John Henrikson, Ted Fleming*, Bradley University
Full manuscript: www.kon.org/urc/v11/henrikson.html
Abstract: Relatively little evaluation has been conducted on the effects of individual microbes present in ceramic clays. In this study, bacteria present in dry ingredients and also aged clay were surveyed and identified as to the genus level using a combination of culture and microscopic techniques. Isolates of predominant bacteria were individually evaluated by reintroduction into sterile dry ingredients and aging of the wet clays. Subsequently clay samples were subjectively assessed for wet pliability and quantitatively tested for wet plasticity and shear strength after firing. Following a 10-day aging period, experimental clays were found to be 10 percent more plastic than control clays (sterile) and demonstrated 1.5 -13.2 percent lower cured shear strength. p>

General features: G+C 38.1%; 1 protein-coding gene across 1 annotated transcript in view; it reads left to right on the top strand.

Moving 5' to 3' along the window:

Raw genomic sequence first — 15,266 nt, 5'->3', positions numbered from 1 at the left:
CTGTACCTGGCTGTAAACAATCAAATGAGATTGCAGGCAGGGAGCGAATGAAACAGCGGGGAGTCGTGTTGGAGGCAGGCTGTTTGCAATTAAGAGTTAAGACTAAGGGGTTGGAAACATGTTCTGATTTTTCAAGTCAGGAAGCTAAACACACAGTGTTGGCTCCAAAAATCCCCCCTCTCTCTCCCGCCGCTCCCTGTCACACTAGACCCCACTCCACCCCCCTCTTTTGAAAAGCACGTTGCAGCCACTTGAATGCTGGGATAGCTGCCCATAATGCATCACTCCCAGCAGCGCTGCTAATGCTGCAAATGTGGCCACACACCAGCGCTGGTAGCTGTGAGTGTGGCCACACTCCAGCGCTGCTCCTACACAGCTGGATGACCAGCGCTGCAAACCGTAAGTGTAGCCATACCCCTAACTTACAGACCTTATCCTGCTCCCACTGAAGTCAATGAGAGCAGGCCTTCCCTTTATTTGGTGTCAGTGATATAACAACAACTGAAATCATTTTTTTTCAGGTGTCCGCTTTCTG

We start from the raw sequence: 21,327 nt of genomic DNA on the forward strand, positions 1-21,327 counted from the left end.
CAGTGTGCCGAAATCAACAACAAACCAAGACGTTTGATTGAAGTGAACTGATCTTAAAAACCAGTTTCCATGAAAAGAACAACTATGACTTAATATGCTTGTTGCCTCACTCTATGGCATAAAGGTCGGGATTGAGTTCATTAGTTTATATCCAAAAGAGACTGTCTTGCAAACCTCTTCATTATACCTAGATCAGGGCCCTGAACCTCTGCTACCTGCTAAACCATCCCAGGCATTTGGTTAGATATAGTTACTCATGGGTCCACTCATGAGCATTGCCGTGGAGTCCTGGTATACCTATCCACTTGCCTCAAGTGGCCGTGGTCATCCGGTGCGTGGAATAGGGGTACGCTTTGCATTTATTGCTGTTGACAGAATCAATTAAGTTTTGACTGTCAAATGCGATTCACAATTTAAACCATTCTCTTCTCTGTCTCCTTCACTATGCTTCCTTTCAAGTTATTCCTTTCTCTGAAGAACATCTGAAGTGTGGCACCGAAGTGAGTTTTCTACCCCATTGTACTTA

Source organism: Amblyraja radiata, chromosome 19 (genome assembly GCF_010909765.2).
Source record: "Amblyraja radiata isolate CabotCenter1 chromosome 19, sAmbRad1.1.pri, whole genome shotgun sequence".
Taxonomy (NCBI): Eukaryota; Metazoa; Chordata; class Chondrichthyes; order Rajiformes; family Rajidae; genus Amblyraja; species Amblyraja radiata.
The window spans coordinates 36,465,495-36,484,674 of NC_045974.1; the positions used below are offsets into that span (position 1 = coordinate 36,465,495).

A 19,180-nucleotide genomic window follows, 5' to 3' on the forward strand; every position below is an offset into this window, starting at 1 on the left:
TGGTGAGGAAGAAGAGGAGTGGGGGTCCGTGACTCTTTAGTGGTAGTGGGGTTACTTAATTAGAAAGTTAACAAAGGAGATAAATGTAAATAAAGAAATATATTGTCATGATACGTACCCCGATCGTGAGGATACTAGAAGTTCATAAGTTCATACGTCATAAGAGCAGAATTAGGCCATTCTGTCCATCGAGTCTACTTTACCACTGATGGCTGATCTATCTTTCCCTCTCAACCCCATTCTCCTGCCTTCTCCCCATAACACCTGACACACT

Introduction There is anecdotal evidence that the aging of clay improves its plasticity: most artisans who work with the material constantly notice changes in the workability or physiochemical properties. In addition, previous studies have ascertained the improvement in plasticity due to microbial treatment of clay (Naga et. al., 1998). There are many methods used to age clays, ranging from ancient storage in underground pits to modern techniques involving storage in Igloo® coolers; all methods provide time for clays to somehow become more workable. Different theories among ceramic artists related to the aging process include changes to the clay ions, changes in moisture and temperature, or microbial products that may help the clay particles bind more closely together. Previous studies evaluated mixed or indigenous populations of microbes in native clays having varying physiochemical properties (Gaidzinski et al., 2009). This study evaluated the effect of growth of individual microbes under controlled conditions upon specific properties of aged clays. It was hypothesized that specific microbes are predominantly responsible for increased clay plasticity and that there is a positive correlation between the presence of those microbes in aged clay and the working plasticity of that clay. Aged clays were evaluated for plasticity and fired shear strength relative to sterile controls.
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